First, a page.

Renewables rise again in Spain

23 April 2019

On the April 5th 2019, the sun started to shine again in Spain - though the weather forecast predicted rain. The Spanish Government passed new regulations on self-consumption of renewable energy, that could unleash a renewables bloom.

The regulations, contained in a Royal Decree, bring to an end a four-year hiatus during which the country of the sun installed zero new renewable capacity.

Death of the sun tax

It marks the very end of Spain’s infamous ‘sun tax’, introduced by the previous government in 2015. Introduced as part of Spain's austerity programme, this tax charged owners of self-consumption solar panels for the electricity they generated and self-consumed, as well as charged them to access the electricity grid.

The effect was to penalize trusting citizens who had invested in renewable energy on their roofs. Even as costs for installing renewable energy fell, it put a freeze on renewables development - in a country that had once been a European renewables leader.

Win for community renewables

After years of campaigning by NGOs and renewable energy advocates, the new regulations promote not only individual homeowners to install renewable energy on their roofs, but also shared renewable installations for self-consumption. This means a big win for community energy, and the millions of Spaniards who live in apartment blocks.

Héctor de Prado, climate and energy campaigner for Friends of the Earth Spain, said:

“This is a great step forward for Spain in achieving a 100% renewable future with citizen participation a key part of the process. Finally, Spain will stop treating consumers with indifference in our energy model – they can become an active agent.”

The laws could unleash a new solar boom. From a low of zero, projections are for 400 megawatts of new self-consumption renewable energy capacity – equivalent to a small coal fired power station, or approximately 2,500 households of self-consumption – to be installed year on year.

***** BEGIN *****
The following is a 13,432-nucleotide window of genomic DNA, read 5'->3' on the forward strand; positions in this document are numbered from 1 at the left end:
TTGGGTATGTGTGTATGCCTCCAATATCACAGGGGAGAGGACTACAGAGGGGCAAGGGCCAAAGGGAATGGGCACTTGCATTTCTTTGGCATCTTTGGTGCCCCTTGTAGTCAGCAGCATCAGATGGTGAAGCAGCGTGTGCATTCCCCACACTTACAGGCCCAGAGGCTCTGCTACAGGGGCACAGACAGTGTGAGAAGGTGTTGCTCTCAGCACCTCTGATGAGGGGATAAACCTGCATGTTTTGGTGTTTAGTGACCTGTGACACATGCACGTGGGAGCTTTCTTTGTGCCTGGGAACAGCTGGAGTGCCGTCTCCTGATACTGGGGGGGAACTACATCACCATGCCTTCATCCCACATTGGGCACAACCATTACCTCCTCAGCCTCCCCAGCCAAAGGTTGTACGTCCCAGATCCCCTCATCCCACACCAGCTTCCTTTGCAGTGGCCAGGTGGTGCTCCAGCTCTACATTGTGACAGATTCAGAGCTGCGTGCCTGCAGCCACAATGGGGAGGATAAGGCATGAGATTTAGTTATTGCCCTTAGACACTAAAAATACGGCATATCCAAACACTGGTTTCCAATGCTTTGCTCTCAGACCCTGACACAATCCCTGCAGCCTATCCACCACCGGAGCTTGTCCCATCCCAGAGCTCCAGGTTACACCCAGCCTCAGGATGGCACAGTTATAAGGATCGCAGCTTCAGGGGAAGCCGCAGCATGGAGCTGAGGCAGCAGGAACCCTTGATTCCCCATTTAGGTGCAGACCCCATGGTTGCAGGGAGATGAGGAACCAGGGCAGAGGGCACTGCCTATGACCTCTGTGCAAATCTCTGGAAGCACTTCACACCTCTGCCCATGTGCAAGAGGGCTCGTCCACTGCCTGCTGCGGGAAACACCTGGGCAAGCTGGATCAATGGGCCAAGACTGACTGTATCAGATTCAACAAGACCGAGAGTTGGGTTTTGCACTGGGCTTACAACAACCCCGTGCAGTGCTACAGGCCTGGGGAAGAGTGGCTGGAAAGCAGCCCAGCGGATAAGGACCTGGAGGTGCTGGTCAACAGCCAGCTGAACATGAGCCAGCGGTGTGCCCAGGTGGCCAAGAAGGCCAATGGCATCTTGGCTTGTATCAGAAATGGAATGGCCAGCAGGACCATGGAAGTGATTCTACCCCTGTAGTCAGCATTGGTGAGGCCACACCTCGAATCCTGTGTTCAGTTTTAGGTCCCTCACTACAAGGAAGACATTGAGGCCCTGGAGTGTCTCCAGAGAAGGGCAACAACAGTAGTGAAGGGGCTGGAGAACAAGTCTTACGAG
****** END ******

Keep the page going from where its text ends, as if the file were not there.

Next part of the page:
Solar panels on a Spanish teracotta roof

Some of the highlights are:

  • Apartment buildings will be able to produce their own rooftop renewable electricity. 65% of Spanish citizens live in apartment buildings.
  • Nearby buildings can exchange surplus renewable electricity with each other through "proximity" (virtual) self-consumption – a win for community energy.
  • Citizens will have the right to gain revenue for surplus renewable electricity they inject into the grid, with simplified billing for small installations. They will no longer need to be considered freelance or small businesses to receive this revenue.
  • Administration will be simpler, saving time and complication for self-consumers.

The Decree comes on the back of a raft of other climate policies in Spain, including commitments to switch to 100% renewable electricity by 2050; and a Just Transition Strategy, agreed with trade unions – including a plan for developing renewable energies and energy efficiency and fair transition contracts in coal mining regions.


What’s next?

Friends of the Earth Spain and allies in the alliance for self-consumption are pushing for a national target of citizens’ renewable energy - to be included in the future national energy and climate plan. And they are bringing this up in upcoming national and municipal election debates.